post-surgical rehabilitation: restoring function for you
After going through the process of surgical intervention for an injury, the most appropriate rehabilitation and physiotherapy is vital in restoring function and regaining independence.
This blog will outline the ways that post surgical physiotherapy can assist you and break down the aims and benefits of each stage of post-surgical physiotherapy. This advice is general to most post-surgery physiotherapy, however, more specific guidelines and advice may be followed based on individual post-surgical protocols.
For the ease of this blog, an example of post shoulder surgery is going to be used, but the general concepts of each stage of post-surgical physiotherapy can be applied to a lot of surgeries.
The main aims of post-surgical physiotherapy are to reduce pain, improve movement and mobility, regain strength and stability, assist recovery to post-surgical function (or function that is a better quality than pre-surgery), and regaining independence. Regaining independence comes under many forms, including, independent self-management away from your clinician, independence from pain, and independence from restriction in function with every-day activities and hobbies.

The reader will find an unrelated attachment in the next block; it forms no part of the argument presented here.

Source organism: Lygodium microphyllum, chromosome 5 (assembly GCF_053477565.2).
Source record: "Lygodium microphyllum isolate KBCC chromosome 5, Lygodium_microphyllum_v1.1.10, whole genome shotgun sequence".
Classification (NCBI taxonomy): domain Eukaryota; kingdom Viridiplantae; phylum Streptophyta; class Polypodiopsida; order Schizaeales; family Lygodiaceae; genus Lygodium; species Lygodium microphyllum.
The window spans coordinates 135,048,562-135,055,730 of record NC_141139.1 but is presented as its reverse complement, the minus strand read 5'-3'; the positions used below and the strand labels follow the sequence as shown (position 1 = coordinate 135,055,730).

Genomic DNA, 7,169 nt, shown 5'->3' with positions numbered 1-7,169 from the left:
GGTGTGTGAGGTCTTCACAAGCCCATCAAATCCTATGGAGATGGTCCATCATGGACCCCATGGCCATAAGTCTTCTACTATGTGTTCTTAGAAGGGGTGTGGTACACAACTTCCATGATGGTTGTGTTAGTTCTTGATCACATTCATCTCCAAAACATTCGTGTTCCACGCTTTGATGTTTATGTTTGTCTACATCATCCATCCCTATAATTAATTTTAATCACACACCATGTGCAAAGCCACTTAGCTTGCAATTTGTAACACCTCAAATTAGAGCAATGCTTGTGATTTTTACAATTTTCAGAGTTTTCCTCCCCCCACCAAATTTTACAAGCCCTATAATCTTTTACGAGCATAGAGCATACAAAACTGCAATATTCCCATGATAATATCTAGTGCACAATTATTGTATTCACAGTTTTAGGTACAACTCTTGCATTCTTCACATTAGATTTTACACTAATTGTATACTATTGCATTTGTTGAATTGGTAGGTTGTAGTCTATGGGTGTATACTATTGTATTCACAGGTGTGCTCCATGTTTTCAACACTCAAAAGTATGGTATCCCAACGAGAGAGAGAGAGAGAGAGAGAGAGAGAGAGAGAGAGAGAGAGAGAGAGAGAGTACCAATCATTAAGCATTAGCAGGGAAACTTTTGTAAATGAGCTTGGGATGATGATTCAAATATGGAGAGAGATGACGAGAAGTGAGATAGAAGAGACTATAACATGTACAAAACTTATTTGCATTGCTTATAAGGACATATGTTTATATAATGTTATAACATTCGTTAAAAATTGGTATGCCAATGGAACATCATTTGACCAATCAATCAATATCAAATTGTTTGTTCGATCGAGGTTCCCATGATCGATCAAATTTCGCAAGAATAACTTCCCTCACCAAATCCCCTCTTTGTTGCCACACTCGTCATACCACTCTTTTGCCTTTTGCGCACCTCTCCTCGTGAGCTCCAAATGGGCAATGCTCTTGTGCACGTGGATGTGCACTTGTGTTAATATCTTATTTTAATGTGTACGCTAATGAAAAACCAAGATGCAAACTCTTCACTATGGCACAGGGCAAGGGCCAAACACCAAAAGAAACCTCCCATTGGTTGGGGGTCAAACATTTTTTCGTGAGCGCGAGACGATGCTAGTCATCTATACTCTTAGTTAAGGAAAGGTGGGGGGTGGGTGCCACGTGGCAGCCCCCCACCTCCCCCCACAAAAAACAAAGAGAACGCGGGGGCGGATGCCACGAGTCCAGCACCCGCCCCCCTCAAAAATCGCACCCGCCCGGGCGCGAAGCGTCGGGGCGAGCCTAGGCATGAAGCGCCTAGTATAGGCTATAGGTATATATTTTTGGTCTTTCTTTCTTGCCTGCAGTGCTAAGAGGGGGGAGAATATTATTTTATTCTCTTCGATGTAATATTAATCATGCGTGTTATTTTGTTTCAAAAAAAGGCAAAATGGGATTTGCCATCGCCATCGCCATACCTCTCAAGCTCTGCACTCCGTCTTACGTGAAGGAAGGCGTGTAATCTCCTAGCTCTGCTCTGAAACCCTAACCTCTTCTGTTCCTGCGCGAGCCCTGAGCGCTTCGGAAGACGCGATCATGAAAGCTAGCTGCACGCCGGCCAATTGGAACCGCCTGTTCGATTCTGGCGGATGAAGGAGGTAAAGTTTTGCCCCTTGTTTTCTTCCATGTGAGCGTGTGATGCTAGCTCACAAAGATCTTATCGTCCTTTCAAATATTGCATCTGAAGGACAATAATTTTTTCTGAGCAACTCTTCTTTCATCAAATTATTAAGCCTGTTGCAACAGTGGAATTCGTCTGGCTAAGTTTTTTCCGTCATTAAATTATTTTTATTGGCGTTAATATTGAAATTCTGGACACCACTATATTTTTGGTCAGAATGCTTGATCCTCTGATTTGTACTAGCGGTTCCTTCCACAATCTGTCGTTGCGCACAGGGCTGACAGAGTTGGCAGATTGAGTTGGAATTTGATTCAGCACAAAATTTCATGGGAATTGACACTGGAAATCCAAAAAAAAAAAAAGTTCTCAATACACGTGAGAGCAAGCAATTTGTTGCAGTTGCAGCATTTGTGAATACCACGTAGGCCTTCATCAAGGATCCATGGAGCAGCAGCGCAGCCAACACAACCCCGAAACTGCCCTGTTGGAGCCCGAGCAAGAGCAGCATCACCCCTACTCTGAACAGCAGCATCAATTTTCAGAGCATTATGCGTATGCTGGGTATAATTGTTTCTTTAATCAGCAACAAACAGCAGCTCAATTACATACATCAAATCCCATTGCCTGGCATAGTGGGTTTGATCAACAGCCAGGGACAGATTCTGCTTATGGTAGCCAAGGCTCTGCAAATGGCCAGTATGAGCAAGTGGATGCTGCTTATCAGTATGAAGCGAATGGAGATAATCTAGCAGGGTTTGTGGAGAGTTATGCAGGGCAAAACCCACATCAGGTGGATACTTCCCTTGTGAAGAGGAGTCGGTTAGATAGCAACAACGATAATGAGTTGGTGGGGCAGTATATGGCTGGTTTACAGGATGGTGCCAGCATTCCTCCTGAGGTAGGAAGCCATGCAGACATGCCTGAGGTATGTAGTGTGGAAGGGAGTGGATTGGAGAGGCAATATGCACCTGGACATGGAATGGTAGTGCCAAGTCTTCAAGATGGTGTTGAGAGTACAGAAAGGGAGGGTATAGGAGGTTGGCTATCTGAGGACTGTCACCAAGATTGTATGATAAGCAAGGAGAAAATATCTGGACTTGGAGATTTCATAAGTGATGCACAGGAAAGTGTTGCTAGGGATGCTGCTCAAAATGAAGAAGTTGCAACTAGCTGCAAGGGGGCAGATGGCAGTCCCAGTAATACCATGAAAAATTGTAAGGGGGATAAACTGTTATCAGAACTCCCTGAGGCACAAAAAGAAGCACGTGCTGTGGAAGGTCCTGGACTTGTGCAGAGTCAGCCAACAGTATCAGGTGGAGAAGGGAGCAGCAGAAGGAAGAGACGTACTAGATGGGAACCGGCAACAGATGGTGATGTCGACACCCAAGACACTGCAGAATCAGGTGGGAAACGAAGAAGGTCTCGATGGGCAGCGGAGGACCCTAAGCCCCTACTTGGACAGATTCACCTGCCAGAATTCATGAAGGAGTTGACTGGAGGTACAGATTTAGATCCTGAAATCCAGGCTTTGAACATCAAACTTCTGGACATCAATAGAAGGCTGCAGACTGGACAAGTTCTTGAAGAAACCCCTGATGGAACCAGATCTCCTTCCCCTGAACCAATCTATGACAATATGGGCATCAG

In this video, our practitioner Laura demonstrates examples of post shoulder surgery exercises. Showing a range of exercises from first to end stage rehabilitation. All these exercises are prescribed on an individual basis, considering how a client presents at assessment and how they are progressing, only increasing the difficulty or complexity of an exercise in line with factors such as; healing, pain management, ability and confidence of the client.
FIRST STAGE REHAB: POST-SURGERY
During the first stage of post-surgical physiotherapy one of the main aims is to assist with controlling pain, and to advise and educate patients on the best methods for this. We give patients advise on using supports such as pillows in bed to help with pain when trying to sleep, and how a patient can make themselves as comfortable as possible during the day.
Along with the advice that has been given before discharge, we can help to advise patients on taking regular pain relief which is very important during the initial stages of recovery. In addition to controlling pain, another main aim is to start to regain movement and to start to keep the patient as mobile as possible. In some cases, early movement is very important for optimum recovery, so we focus on restoring early stage movement within a patients pain range as much as possible.